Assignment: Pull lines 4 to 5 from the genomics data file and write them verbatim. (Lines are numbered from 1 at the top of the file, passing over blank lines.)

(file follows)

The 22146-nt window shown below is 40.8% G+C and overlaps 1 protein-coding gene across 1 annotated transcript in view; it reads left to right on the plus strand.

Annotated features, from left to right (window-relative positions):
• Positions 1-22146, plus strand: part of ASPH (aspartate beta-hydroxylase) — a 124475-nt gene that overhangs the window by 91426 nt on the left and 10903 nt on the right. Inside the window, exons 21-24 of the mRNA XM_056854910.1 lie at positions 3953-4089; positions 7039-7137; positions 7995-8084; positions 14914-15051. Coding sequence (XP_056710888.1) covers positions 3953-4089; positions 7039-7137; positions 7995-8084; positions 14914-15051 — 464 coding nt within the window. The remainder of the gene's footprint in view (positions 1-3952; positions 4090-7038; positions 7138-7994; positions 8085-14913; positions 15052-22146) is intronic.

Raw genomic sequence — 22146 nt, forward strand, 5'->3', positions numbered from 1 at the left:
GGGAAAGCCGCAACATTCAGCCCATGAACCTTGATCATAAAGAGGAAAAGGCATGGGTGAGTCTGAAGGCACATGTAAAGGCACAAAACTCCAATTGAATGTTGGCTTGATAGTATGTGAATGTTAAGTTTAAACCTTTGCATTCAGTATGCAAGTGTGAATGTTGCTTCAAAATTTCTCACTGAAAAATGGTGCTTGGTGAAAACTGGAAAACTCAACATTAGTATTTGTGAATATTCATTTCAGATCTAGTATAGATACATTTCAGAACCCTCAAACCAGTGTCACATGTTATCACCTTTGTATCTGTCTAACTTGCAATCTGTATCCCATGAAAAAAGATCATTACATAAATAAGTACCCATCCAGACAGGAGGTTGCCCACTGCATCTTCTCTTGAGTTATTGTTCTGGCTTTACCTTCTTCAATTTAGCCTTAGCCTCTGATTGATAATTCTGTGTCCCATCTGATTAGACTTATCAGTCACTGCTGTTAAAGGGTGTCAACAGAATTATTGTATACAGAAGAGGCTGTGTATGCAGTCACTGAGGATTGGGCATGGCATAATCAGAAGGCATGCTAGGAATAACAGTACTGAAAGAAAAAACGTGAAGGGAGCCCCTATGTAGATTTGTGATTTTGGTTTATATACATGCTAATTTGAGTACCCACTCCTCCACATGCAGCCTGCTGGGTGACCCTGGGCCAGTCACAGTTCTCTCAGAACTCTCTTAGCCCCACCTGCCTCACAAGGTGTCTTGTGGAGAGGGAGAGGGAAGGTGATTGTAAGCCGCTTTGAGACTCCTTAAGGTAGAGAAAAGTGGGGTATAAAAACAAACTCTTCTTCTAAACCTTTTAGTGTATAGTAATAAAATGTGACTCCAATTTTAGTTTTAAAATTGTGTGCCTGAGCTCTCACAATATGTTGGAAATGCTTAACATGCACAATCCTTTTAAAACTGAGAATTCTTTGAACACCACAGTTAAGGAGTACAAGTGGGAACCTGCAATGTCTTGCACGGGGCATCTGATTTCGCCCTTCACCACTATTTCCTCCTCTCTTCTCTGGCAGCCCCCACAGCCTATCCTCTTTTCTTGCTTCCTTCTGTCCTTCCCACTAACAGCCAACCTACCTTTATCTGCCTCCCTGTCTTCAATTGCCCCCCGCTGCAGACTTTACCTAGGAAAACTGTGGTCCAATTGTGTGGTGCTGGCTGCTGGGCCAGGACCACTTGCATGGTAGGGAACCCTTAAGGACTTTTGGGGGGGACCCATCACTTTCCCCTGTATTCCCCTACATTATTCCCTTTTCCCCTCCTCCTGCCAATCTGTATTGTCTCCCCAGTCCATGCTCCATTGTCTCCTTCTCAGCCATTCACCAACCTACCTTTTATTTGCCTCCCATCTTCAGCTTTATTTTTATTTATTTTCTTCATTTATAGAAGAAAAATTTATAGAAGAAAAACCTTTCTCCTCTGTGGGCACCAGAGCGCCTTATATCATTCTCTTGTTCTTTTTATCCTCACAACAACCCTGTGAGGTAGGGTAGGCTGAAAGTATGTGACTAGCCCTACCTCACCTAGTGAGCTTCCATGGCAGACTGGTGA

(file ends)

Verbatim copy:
Raw genomic sequence — 22146 nt, forward strand, 5'->3', positions numbered from 1 at the left:
GGGAAAGCCGCAACATTCAGCCCATGAACCTTGATCATAAAGAGGAAAAGGCATGGGTGAGTCTGAAGGCACATGTAAAGGCACAAAACTCCAATTGAATGTTGGCTTGATAGTATGTGAATGTTAAGTTTAAACCTTTGCATTCAGTATGCAAGTGTGAATGTTGCTTCAAAATTTCTCACTGAAAAATGGTGCTTGGTGAAAACTGGAAAACTCAACATTAGTATTTGTGAATATTCATTTCAGATCTAGTATAGATACATTTCAGAACCCTCAAACCAGTGTCACATGTTATCACCTTTGTATCTGTCTAACTTGCAATCTGTATCCCATGAAAAAAGATCATTACATAAATAAGTACCCATCCAGACAGGAGGTTGCCCACTGCATCTTCTCTTGAGTTATTGTTCTGGCTTTACCTTCTTCAATTTAGCCTTAGCCTCTGATTGATAATTCTGTGTCCCATCTGATTAGACTTATCAGTCACTGCTGTTAAAGGGTGTCAACAGAATTATTGTATACAGAAGAGGCTGTGTATGCAGTCACTGAGGATTGGGCATGGCATAATCAGAAGGCATGCTAGGAATAACAGTACTGAAAGAAAAAACGTGAAGGGAGCCCCTATGTAGATTTGTGATTTTGGTTTATATACATGCTAATTTGAGTACCCACTCCTCCACATGCAGCCTGCTGGGTGACCCTGGGCCAGTCACAGTTCTCTCAGAACTCTCTTAGCCCCACCTGCCTCACAAGGTGTCTTGTGGAGAGGGAGAGGGAAGGTGATTGTAAGCCGCTTTGAGACTCCTTAAGGTAGAGAAAAGTGGGGTATAAAAACAAACTCTTCTTCTAAACCTTTTAGTGTATAGTAATAAAATGTGACTCCAATTTTAGTTTTAAAATTGTGTGCCTGAGCTCTCACAATATGTTGGAAATGCTTAACATGCACAATCCTTTTAAAACTGAGAATTCTTTGAACACCACAGTTAAGGAGTACAAGTGGGAACCTGCAATGTCTTGCACGGGGCATCTGATTTCGCCCTTCACCACTATTTCCTCCTCTCTTCTCTGGCAGCCCCCACAGCCTATCCTCTTTTCTTGCTTCCTTCTGTCCTTCCCACTAACAGCCAACCTACCTTTATCTGCCTCCCTGTCTTCAATTGCCCCCCGCTGCAGACTTTACCTAGGAAAACTGTGGTCCAATTGTGTGGTGCTGGCTGCTGGGCCAGGACCACTTGCATGGTAGGGAACCCTTAAGGACTTTTGGGGGGGACCCATCACTTTCCCCTGTATTCCCCTACATTATTCCCTTTTCCCCTCCTCCTGCCAATCTGTATTGTCTCCCCAGTCCATGCTCCATTGTCTCCTTCTCAGCCATTCACCAACCTACCTTTTATTTGCCTCCCATCTTCAGCTTTATTTTTATTTATTTTCTTCATTTATAGAAGAAAAATTTATAGAAGAAAAACCTTTCTCCTCTGTGGGCACCAGAGCGCCTTATATCATTCTCTTGTTCTTTTTATCCTCACAACAACCCTGTGAGGTAGGGTAGGCTGAAAGTATGTGACTAGCCCTACCTCACCTAGTGAGCTTCCATGGCAGACTGGTGA